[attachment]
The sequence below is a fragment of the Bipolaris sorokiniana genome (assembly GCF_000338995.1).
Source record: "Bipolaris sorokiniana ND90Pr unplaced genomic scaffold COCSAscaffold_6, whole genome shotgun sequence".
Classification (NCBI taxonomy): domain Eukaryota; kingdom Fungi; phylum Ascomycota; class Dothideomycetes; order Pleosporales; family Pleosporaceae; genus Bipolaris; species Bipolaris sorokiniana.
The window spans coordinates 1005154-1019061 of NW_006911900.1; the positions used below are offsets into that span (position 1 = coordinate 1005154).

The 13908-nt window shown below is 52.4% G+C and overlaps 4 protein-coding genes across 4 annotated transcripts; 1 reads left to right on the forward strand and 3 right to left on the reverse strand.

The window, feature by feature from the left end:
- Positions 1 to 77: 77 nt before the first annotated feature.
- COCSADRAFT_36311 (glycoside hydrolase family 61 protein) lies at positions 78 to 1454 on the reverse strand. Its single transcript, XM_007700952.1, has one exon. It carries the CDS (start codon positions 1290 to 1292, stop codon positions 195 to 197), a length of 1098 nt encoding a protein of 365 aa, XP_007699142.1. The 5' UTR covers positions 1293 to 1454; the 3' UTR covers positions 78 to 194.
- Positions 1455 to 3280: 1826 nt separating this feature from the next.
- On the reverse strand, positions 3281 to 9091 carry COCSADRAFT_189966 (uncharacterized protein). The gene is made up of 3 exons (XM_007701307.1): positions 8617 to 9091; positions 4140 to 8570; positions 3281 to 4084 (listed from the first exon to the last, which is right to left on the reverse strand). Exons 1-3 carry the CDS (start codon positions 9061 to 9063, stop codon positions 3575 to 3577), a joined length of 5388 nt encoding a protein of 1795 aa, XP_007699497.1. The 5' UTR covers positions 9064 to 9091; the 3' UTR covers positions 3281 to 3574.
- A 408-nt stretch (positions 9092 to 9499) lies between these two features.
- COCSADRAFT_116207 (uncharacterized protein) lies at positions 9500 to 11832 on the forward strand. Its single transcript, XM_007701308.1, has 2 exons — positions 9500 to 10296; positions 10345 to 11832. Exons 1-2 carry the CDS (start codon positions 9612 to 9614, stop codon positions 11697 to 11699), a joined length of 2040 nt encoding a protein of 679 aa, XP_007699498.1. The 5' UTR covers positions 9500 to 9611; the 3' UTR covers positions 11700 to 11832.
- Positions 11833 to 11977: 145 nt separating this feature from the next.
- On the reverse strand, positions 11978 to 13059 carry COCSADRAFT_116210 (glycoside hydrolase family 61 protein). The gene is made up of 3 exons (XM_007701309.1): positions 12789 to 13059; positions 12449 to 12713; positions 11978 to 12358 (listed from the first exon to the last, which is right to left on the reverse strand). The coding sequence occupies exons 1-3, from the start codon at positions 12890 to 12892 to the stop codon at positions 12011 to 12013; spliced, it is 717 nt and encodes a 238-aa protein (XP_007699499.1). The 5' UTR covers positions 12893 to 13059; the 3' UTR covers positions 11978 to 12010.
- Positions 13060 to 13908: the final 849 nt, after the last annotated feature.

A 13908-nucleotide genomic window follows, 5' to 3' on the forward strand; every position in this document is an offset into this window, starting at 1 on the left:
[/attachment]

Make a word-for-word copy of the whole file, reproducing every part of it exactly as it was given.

The sequence below is a fragment of the Bipolaris sorokiniana genome (assembly GCF_000338995.1).
Source record: "Bipolaris sorokiniana ND90Pr unplaced genomic scaffold COCSAscaffold_6, whole genome shotgun sequence".
Classification (NCBI taxonomy): domain Eukaryota; kingdom Fungi; phylum Ascomycota; class Dothideomycetes; order Pleosporales; family Pleosporaceae; genus Bipolaris; species Bipolaris sorokiniana.
The window spans coordinates 1005154-1019061 of NW_006911900.1; the positions used below are offsets into that span (position 1 = coordinate 1005154).

The 13908-nt window shown below is 52.4% G+C and overlaps 4 protein-coding genes across 4 annotated transcripts; 1 reads left to right on the forward strand and 3 right to left on the reverse strand.

The window, feature by feature from the left end:
- Positions 1 to 77: 77 nt before the first annotated feature.
- COCSADRAFT_36311 (glycoside hydrolase family 61 protein) lies at positions 78 to 1454 on the reverse strand. Its single transcript, XM_007700952.1, has one exon. It carries the CDS (start codon positions 1290 to 1292, stop codon positions 195 to 197), a length of 1098 nt encoding a protein of 365 aa, XP_007699142.1. The 5' UTR covers positions 1293 to 1454; the 3' UTR covers positions 78 to 194.
- Positions 1455 to 3280: 1826 nt separating this feature from the next.
- On the reverse strand, positions 3281 to 9091 carry COCSADRAFT_189966 (uncharacterized protein). The gene is made up of 3 exons (XM_007701307.1): positions 8617 to 9091; positions 4140 to 8570; positions 3281 to 4084 (listed from the first exon to the last, which is right to left on the reverse strand). Exons 1-3 carry the CDS (start codon positions 9061 to 9063, stop codon positions 3575 to 3577), a joined length of 5388 nt encoding a protein of 1795 aa, XP_007699497.1. The 5' UTR covers positions 9064 to 9091; the 3' UTR covers positions 3281 to 3574.
- A 408-nt stretch (positions 9092 to 9499) lies between these two features.
- COCSADRAFT_116207 (uncharacterized protein) lies at positions 9500 to 11832 on the forward strand. Its single transcript, XM_007701308.1, has 2 exons — positions 9500 to 10296; positions 10345 to 11832. Exons 1-2 carry the CDS (start codon positions 9612 to 9614, stop codon positions 11697 to 11699), a joined length of 2040 nt encoding a protein of 679 aa, XP_007699498.1. The 5' UTR covers positions 9500 to 9611; the 3' UTR covers positions 11700 to 11832.
- Positions 11833 to 11977: 145 nt separating this feature from the next.
- On the reverse strand, positions 11978 to 13059 carry COCSADRAFT_116210 (glycoside hydrolase family 61 protein). The gene is made up of 3 exons (XM_007701309.1): positions 12789 to 13059; positions 12449 to 12713; positions 11978 to 12358 (listed from the first exon to the last, which is right to left on the reverse strand). The coding sequence occupies exons 1-3, from the start codon at positions 12890 to 12892 to the stop codon at positions 12011 to 12013; spliced, it is 717 nt and encodes a 238-aa protein (XP_007699499.1). The 5' UTR covers positions 12893 to 13059; the 3' UTR covers positions 11978 to 12010.
- Positions 13060 to 13908: the final 849 nt, after the last annotated feature.

A 13908-nucleotide genomic window follows, 5' to 3' on the forward strand; every position in this document is an offset into this window, starting at 1 on the left: